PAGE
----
How to Put Together a Homegrown Fuel Filtering System - Sail Magazine

How to Put Together a Homegrown Fuel Filtering System

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fuel filtering

The fuel filtering system is both effective and easy on the eyes

Keeping your diesel fuel clean should be one of your highest priorities, and you can avoid a lot of trouble by adding extra filtration. During the 2015-16 winter aboard Eclipse, our Tayana Vancouver 42, we pulled out our old Perkins 4-108 for a rebuild. With the engine out of the way, I also took the opportunity to plan and install an electric pump-driven polishing system that would improve the likelihood of having clean fuel in our two tanks.

In this context, the term “polishing” really just refers to the repetitive refinement of the diesel fuel by circulating it through an external filter. The system I decided on also offers some bonus features, like the ability to move fuel between Eclipse’s two tanks and the option to keep fuel flowing should the primary filter experience a blockage. Its electric pump also makes an easy task of priming the fuel system all the way to the injectors.

fuel-polishing_final

It only took a brief look at some of the commercially available polishing systems to determine that a homegrown approach would be much more cost-effective than spending upward of $3,000. It’s important to note that systems at this price point are slightly more complex than the dual filter setups more commonly found aboard many sailboats. Redundant filters are usually designed so that there is always a clean filter ready to go when the other clogs up. The operator then has to just turn the lever on a valve to swap over to the opposite filter. This, in turn, should keep the engine running while changing out the clogged element (not an easy task in a big swell, next to a hot engine). That said, it was my hope that my DIY polishing system would reduce, if not eliminate, the need for this kind of an emergency filter change in the future.

Essentially, the system consists of two filter housings, two manifolds, and various bits of hose, ball valves, low-pressure check valves and threaded pipe connections. All parts were purchased from McMaster Carr, Ebay or Amazon. I used a USCG approved A1 fuel hose from Trident along with proper non-perforated 316 stainless hose clamps. Every connection was also double clamped, and all threaded connections were sealed with liquid Teflon plumbing sealant that is rated for diesel fuel. Finally, I used stainless nipples between any aluminum and brass connections to minimize galvanic corrosion. Everything was secured to a large piece of Starboard that required some creativity to mount in the engine compartment.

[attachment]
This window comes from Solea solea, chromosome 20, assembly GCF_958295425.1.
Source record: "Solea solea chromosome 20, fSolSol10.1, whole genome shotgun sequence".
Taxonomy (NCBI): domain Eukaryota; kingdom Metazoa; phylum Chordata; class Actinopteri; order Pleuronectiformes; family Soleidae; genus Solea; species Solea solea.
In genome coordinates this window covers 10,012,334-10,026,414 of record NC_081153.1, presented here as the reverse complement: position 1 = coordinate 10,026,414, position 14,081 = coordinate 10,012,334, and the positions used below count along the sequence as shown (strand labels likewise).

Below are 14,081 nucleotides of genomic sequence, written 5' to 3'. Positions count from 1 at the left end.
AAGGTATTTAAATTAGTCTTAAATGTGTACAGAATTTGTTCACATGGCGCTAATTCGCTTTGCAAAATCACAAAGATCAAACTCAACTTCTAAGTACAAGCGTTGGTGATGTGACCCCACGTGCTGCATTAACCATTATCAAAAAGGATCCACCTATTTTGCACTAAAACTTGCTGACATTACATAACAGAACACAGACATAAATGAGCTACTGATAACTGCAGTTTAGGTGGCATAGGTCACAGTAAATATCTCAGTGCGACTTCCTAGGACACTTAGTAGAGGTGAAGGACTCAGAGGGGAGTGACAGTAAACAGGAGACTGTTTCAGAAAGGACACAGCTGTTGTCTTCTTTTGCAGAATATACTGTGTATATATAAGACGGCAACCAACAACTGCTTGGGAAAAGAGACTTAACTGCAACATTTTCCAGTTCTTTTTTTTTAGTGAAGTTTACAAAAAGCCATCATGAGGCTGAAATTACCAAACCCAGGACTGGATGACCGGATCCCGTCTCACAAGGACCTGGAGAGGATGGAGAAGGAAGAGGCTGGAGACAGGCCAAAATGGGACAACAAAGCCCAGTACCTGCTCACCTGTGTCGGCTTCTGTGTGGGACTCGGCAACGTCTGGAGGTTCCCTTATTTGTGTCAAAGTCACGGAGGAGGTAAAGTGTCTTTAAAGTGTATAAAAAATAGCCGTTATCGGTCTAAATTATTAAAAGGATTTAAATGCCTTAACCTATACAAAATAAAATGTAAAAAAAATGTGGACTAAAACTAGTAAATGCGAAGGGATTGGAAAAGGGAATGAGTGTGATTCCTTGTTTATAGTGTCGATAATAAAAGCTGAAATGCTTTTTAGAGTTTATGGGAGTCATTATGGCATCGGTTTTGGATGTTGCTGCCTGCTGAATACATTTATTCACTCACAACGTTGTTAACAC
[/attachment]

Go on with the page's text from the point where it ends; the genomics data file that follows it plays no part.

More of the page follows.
The most important component of this system is the polishing filter—this is where the magic happens—and I used an industrial-style depth filter from Shelco. The specific model I have is an FLD-78, in stainless steel, purchased on Ebay for about $100. These are the same types of filters that can be used under your sink at home with tap water, which means they are meant for a high volume of flow and can trap enormous amounts of particulate matter compared to a surface filter like those found in many standard water separators. Their thick fiber elements look like a roll of toilet paper and are inexpensive compared to their surface-filtering counterparts. (Depending on the size of the housing you can find filter elements for less than $6 each, far less if you buy them by the case.) Just be sure to buy the type that is compatible with diesel fuel. I chose a 10 micron filter, which is sufficient for most conventional diesel engines. If you have a modern engine with common-rail fuel injection, you’re going to want to filter to 4 microns or smaller.

Like most projects, most of my time was spent researching and planning. Full assembly probably took about 20 hours, but that was after a number of late nights on the computer doing research and putting my shopping list together. The system is not perfect. It cannot cleanse a huge load of bad fuel, nor can it clean thick sludge from the bottom of a badly contaminated tank. However, it is a great tool for preventing good fuel from going bad.

For the list of parts used in this project, click here.

Phil Gutowski sails a Tayana Vancouver 42 and lives aboard in Boston, Massachusetts

Photos by Phil Gutowski

February 2017

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